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Welcome to the CityCenter Condo Deposit Group Forum

The group's goals include: (1) Creating a productive discussion forum
(2) Being a resource where owner's can get information on the CityCenter project
(3) Provide a mechanism to present a unified voice of the buyers to the seller
All of the other key stakeholders involved in CityCenter have a voice - the bondholders, the shareholders, management, etc. To date, the buyers who represent billions of dollars in committments have yet to have a seat at the table. This group seeks to change that and come to a win-win solution with MGM.

Thursday, July 9, 2009

From "The Motley Fool" Rebel Forces Attack MGM's CityCenter Death Star

By Matt Koppenheffer July 8, 2009 Comments (2)

I have to imagine that MGM Mirage (NYSE: MGM) investors are hoping the Force is not with a group of CityCenter condo buyers rebelling over the state of the Las Vegas condo market.
MGM has enough on its plate as it is. It made Herculean efforts to ensure that the massive CityCenter project would be completed at all, and the company has had to work closely with banks such as Bank of America (NYSE: BAC) and JPMorgan Chase (NYSE: JPM) to keep its head above the swirling torrent of its debt load.

And that's not to mention the underlying tough conditions in the Las Vegas gaming market, nor stiff competition from the likes of Wynn (Nasdaq: WYNN) and Las Vegas Sands (NYSE: LVS).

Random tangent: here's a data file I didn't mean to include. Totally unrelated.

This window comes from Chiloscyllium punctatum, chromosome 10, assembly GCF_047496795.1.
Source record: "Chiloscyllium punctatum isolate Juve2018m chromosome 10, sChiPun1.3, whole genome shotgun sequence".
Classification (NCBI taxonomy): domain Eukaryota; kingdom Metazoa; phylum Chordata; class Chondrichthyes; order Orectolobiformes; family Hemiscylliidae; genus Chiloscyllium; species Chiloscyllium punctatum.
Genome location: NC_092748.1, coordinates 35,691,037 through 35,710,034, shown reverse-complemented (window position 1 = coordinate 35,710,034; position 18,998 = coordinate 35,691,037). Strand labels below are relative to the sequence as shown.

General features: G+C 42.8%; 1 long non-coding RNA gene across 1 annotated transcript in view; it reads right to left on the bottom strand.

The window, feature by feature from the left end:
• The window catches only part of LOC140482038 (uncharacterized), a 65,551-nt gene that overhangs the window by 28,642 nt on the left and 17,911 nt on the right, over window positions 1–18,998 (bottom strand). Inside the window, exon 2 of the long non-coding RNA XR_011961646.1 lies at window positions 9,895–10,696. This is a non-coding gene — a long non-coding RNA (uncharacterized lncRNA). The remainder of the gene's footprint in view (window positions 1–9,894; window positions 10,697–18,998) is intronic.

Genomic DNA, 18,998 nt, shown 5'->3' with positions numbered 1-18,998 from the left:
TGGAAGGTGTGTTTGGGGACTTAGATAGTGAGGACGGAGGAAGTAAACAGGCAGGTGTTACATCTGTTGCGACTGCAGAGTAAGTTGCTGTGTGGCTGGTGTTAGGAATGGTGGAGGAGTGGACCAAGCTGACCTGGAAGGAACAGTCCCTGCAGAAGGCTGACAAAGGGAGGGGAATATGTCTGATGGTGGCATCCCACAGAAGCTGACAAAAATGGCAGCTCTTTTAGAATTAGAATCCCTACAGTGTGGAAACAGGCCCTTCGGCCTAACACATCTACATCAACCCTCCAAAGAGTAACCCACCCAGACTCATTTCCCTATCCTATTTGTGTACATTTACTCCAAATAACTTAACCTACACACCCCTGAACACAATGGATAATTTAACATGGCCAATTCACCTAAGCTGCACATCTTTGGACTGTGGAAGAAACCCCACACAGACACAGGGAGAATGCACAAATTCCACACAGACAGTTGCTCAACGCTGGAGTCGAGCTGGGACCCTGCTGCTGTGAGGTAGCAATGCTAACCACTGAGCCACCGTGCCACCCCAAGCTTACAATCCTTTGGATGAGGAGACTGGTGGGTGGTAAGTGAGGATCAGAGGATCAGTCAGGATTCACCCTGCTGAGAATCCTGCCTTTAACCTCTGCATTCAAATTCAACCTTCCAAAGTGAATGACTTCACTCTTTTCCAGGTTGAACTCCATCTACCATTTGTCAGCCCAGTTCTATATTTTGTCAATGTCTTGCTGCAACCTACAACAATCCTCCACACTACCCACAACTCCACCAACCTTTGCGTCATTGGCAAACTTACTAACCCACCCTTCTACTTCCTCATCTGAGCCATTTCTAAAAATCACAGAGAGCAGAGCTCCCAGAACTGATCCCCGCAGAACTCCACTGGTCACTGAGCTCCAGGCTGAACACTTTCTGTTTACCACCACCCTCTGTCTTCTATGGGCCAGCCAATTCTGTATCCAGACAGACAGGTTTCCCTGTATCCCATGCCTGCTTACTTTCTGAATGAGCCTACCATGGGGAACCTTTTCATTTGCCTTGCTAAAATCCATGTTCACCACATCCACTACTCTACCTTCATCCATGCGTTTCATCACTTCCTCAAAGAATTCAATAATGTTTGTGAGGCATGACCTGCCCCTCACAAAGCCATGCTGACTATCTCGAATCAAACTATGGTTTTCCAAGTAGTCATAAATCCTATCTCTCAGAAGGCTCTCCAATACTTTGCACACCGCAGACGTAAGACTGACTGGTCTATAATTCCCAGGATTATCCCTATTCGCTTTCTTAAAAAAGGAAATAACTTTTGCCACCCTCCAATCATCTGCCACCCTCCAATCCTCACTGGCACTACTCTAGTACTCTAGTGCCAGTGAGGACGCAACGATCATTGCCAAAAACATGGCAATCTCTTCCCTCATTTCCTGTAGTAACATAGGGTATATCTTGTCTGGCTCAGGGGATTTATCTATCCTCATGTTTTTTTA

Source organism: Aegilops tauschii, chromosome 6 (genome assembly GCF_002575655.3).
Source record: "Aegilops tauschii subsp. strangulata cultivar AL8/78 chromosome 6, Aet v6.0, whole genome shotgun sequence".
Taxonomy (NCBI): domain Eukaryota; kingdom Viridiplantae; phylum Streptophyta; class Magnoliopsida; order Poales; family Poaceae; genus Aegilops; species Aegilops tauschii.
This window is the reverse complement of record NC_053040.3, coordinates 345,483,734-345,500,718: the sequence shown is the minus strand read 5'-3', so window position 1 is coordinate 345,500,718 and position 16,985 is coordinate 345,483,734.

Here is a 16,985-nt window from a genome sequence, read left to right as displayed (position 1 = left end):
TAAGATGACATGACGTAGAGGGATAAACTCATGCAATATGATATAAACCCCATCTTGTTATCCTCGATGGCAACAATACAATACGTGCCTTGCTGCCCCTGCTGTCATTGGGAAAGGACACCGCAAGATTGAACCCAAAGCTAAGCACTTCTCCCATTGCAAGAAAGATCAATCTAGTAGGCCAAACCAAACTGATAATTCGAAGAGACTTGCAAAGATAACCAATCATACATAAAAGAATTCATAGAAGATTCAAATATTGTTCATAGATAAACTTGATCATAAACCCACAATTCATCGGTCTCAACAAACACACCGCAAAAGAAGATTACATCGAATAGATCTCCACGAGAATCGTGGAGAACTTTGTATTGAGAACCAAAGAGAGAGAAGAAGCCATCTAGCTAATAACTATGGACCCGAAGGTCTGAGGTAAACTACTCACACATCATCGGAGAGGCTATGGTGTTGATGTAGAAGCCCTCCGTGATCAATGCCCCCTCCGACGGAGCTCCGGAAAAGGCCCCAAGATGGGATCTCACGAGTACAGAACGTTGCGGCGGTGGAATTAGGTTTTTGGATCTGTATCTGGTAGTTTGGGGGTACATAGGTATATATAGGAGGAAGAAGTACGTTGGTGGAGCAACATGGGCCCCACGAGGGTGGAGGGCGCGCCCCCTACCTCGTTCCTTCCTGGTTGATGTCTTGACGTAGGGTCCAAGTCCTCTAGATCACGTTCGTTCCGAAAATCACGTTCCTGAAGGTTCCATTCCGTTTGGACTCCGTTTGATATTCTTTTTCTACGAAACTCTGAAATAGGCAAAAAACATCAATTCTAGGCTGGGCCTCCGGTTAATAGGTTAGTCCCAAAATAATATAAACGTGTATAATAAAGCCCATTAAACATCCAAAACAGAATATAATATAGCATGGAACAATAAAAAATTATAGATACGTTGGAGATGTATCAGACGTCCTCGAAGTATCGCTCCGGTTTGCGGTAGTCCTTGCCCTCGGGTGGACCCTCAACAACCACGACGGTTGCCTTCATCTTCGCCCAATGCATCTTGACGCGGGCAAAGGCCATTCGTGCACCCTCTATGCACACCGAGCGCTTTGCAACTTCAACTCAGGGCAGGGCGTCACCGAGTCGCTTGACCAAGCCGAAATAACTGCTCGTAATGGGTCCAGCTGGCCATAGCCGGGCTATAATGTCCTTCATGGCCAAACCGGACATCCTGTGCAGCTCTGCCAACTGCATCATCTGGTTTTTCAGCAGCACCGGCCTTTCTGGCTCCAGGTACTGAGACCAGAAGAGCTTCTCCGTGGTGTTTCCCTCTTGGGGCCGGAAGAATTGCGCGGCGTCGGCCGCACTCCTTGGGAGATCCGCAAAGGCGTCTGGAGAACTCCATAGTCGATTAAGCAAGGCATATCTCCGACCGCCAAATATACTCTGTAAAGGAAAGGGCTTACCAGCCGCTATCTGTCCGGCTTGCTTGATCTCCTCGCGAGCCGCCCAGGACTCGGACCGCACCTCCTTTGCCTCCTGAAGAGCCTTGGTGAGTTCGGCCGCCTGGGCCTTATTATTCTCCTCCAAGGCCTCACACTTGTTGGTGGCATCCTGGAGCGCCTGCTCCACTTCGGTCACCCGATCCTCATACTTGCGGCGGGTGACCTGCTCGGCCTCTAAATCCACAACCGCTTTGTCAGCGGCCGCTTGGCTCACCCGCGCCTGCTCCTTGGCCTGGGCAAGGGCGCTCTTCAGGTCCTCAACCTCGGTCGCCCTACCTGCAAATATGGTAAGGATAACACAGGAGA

But this most recent fracas, which The Wall Street Journal picked up on, is really about that good old feeling of buyer's remorse, which is not surprisingly magnified by the nosedive that the Vegas real estate market has taken.

In short, folks who agreed to pay top dollar for condos in the 67-acre CityCenter project are now grousing about the fact that the properties that they're going to take possession of will be worth a whole heck of a lot less than what they paid.

Vegas residents (like myself) have seen real estate prices valleywide take a major tumble over the past few years, so it's probably not hard for them to commiserate with the CityCenter condo buyers. At the same time, it's hard to root for these high rollers, since we know that we wouldn't be hearing a peep if market prices had doubled or tripled from where they made their purchase.
Of course it's a little more complicated for MGM than just saying, "Go suck an egg" to these disgruntled buyers. Many of the contracts signed in 2006 and 2007 were "friends and family" of MGM, which includes some of the whales that throw down big bucks in the MGM casinos. Ticking off those heavy hitters isn't in MGM's best interest, long term.

Additionally, with all of the hullabaloo surrounding CityCenter, having a building full of empty condos at launch time wouldn't be ideal, either.

In the end, the issue is probably more akin to a handful of dyspeptic Ewoks than a real threat to MGM. Long term, I'm far less concerned about MGM appeasing some angry condo customers and far more concerned about seeing the company take steps to stay on target ... stay on target ...


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